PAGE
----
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Mr. LYONS. No. That is the only chapter, Senator Hart. There are abolition groups in other States that we have been working with very closely but that is the only chapter.

We are completely autonomous and the death penalty is the only issue that we take a position on. We don't worry about any other


The experts who preceded me here yesterday cited for the subcommittee lucid and compelling arguments against the death penalty but I have come before you as a member of a different generation to speak in behalf of the major segment of our population, those under 25.

In our schools, homes, and houses of worship the young are taught that the taking of human life is wrong. Yet a glance at any newspaper tells that killing is not frowned upon in our society because killings are carried out by the State itself.

I believe that I speak for my generation in recognizing that this conflict between word and deed can only aggravate the alienation of our youth and broaden the generation gap.

I myself could never pull the switch on the gas chamber and as I could not, I consider it immoral for me to sit idly by and allow my representative, my employee, to do so for me. If the job of executioner were to rotate like that of juror, from citizen to citizen, the death penalty would soon cease to be an issue, for only a few would voluntarily pull the switch.

Ever so often we read about a particularly offensive criminal and the letters to the editor's columns lead us to believe that there would be no problem in rounding up volunteers to pull the switch for this criminal's execution, but there are few who would blindly assent to pulling the switch to execute any of the 448 lesser known men now under sentence of death in this country. Even among those who favor the death penalty, most would only consent to pull the switch if they were personally convinced that the individual condemned man were in fact guilty and that in the opinion of this would-be executioner, he did deserve the death penalty.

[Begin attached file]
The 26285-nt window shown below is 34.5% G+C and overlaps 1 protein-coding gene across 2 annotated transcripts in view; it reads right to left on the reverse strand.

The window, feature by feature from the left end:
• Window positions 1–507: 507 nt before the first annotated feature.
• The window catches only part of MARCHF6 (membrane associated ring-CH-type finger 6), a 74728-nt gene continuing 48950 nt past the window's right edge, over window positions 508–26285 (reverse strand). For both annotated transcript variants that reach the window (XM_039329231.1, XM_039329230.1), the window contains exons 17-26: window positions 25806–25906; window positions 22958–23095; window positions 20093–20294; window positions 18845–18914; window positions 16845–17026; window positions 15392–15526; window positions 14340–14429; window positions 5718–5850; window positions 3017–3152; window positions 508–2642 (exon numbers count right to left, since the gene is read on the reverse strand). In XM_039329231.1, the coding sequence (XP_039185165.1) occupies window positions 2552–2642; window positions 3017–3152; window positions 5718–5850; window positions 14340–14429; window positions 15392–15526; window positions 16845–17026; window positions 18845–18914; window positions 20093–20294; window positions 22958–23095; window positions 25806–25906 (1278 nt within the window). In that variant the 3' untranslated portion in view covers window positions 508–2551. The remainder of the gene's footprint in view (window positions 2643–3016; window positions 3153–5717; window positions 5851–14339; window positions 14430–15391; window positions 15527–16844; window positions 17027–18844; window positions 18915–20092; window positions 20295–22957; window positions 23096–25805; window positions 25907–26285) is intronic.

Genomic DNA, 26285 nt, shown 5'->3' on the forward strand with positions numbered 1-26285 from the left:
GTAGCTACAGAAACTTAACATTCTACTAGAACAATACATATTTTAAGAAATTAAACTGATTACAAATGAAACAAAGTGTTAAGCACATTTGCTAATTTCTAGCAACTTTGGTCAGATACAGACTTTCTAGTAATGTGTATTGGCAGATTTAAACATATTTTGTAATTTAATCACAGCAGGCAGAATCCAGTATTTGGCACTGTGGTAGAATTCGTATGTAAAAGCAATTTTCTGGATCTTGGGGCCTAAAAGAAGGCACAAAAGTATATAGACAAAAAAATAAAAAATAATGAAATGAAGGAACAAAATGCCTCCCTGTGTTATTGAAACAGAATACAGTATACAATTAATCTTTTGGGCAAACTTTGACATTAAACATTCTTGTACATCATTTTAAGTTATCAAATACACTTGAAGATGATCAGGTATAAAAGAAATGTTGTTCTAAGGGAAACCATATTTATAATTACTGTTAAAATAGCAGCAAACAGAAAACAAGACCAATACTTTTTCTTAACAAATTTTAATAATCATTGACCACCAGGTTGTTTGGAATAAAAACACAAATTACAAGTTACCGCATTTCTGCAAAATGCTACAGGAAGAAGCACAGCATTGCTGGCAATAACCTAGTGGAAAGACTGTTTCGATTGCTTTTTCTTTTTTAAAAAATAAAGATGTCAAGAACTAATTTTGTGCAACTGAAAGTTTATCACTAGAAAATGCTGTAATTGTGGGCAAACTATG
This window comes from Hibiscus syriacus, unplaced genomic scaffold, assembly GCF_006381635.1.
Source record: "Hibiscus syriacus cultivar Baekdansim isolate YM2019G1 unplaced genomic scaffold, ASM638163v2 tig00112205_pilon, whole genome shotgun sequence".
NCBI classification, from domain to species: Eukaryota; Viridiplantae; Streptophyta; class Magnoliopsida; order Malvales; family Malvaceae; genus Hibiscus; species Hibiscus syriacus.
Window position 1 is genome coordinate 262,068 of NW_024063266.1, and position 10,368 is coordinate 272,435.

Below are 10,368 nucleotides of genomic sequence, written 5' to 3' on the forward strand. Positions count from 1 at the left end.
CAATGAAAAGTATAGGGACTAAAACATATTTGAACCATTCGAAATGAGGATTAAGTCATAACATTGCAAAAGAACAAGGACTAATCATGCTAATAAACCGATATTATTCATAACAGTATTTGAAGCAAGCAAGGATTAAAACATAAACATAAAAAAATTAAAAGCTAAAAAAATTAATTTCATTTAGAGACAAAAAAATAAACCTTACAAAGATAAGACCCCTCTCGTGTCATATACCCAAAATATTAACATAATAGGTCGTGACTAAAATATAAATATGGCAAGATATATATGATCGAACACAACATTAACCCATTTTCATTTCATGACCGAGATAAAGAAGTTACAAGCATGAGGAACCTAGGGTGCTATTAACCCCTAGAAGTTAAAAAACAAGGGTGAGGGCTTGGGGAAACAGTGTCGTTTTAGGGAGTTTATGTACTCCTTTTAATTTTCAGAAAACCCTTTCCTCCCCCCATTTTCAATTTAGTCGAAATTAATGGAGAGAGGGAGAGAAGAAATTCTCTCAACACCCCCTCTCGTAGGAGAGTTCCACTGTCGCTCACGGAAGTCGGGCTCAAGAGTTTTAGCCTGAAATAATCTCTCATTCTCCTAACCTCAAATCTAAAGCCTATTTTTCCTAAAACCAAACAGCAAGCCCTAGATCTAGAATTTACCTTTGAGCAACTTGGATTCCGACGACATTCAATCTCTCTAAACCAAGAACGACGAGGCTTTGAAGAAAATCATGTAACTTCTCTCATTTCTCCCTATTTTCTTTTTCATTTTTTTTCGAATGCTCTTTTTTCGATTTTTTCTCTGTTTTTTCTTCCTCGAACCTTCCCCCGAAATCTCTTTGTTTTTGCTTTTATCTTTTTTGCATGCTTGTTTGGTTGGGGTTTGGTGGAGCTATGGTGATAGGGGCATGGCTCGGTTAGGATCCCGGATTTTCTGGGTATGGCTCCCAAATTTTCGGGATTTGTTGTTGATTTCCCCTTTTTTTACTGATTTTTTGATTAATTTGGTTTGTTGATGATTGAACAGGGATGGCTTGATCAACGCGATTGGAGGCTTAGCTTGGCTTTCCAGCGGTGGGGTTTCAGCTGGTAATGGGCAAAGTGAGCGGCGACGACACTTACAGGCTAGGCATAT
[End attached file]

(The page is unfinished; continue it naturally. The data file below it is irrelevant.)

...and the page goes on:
In this country such judgments are properly reserved for judge and jury only and not for the executioner.

The Harris poll of July 3, 1966, reported that only 38 percent of the Nation supported the death penalty. I believe that it is only the anonymity of the device such as the gas chamber activated by a nameless, invisible executioner with no blood, no sound, virtually nothing to see or hear that allows us to feel aloof when we participate in the killing of another human being.

In the belief that all citizens have both the right and the responsibility to witness the executions which they carry out, I suggest that all executions be televised. This figure of 38 percent for the death penalty would soon dwindle if executions were televised, and any dormant deterrent value which the death penalty might conceivably possess would be exploited.

Again speaking as one who is still a legal minor, I would point out to the subcommittee that four teenagers currently condemned to death are legally old enough to be executed but are not old enough to be permitted to be witnesses at an execution.

I therefore urge that reverence for human life be made a fundamental part of our national policy by the enactment of legislation, namely, your bill, Senator Hart, S. 1760 to abolish the Federal death penalty. Senator HART. Thank you very much, Mr. Lyons.

I must confess that while among other things I am just introducing the bill, I indicated disapproval of the practice of what you call legalized murder but, it did not occur to me that here, again, this generation which is yours might find in this still another reason to question the. balance of its elders.

I did not realize that this is another thing that doesn't add up to a man under 30.

Mr. LYONS. That is true, and jurors are usually over 30.

Senator HART. You hit with considerable punch when you remind us that some of those teenagers on death row are old enough only to go in to be executed, not old enough to go in to witness.

Mr. LYONS. That is correct. You must be at least 21 in most States to witness an execution but you can be executed as young as 8 years old in many States. One of the people on death row today in Ohio is 16 years old, and was 15 when he committed murder. He was judged to be legally able to stand trial for his acts, and is currently condemned to


Senator HART. Governor DiSalle and Warden Duffy both told us that in their experience the one common denominator among men who had gone to death at the hands of the State was that they were poor. Now, that kind of discrimination, if you call it that, is offensive with respect to any age category, but when you think about a fellow-how old did you say this boy is now?

Mr. LYONS. Sixteen, in Ohio.

Senator HART. Sixteen. I am sure any bookmaker would agree he wouldn't even take a bet-if you wanted to bet-that that 16-yearold boy was a son of a wealthy family or was even very smart, probably.

Mr. LYONS. As I remember the case, Senator Hart, he was convicted of the bayonet slaying of his adopted father, and the assault with the same bayonet on his adopted mother who survived the attack and testified against her adopted son at the trial. The judge broke down in tears when he had to pass the mandatory death sentence upon the 16year-old because the jury did not recommend mercy, and the prosecutor said that he never expected the jury to bring in the death penalty. The case is still on appeal.